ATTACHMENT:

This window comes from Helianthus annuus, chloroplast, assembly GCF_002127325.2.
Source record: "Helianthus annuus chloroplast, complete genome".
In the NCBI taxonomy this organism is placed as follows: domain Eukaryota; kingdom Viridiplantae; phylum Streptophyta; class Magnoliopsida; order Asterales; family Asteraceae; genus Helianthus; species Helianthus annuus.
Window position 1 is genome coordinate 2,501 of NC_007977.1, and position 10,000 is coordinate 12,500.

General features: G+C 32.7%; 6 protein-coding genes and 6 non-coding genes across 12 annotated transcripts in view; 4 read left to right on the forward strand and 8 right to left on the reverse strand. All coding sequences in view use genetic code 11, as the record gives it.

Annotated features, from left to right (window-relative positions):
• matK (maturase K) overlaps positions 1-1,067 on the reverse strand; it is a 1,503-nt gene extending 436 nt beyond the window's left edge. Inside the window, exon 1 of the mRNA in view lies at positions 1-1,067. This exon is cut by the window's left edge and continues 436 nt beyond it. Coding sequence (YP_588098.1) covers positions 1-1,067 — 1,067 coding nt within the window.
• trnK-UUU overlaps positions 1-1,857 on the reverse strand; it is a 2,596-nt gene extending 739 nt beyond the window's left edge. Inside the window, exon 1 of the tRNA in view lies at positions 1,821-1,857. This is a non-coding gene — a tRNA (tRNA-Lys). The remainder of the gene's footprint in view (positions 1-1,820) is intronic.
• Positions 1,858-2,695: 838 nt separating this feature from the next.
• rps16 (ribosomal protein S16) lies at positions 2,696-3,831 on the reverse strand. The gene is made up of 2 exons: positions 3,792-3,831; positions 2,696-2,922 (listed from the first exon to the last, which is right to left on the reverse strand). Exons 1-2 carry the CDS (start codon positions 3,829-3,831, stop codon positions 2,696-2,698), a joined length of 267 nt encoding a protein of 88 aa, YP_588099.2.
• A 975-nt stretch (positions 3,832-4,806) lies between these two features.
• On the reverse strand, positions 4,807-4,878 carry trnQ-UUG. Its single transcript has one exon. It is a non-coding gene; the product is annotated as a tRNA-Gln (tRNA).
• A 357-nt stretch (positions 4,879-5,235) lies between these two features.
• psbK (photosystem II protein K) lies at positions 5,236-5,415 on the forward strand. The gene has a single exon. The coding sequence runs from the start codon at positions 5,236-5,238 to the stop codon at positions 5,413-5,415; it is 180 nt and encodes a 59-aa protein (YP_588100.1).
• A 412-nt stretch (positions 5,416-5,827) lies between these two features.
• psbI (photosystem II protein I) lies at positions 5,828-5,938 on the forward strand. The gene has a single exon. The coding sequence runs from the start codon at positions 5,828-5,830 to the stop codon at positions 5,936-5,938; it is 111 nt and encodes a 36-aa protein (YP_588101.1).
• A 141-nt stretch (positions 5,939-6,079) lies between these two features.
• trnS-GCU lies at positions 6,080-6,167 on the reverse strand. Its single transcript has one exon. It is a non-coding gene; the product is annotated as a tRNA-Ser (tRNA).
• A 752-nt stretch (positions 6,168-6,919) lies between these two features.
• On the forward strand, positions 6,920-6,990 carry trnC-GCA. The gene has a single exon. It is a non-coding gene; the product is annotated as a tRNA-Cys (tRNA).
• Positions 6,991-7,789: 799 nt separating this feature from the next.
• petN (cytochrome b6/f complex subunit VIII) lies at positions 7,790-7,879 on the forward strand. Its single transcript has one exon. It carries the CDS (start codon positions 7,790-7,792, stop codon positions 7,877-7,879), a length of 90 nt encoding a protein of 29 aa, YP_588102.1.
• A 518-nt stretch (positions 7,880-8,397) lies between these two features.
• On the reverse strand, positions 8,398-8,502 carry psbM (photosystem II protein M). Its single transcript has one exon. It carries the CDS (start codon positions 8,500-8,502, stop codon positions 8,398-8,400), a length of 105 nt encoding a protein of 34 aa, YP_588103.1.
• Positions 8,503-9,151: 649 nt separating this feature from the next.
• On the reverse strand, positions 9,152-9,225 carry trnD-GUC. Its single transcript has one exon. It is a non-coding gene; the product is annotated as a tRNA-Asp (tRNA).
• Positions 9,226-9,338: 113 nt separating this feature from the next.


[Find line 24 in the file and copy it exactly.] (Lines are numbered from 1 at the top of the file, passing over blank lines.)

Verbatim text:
• On the reverse strand, positions 8,398-8,502 carry psbM (photosystem II protein M). Its single transcript has one exon. It carries the CDS (start codon positions 8,500-8,502, stop codon positions 8,398-8,400), a length of 105 nt encoding a protein of 34 aa, YP_588103.1.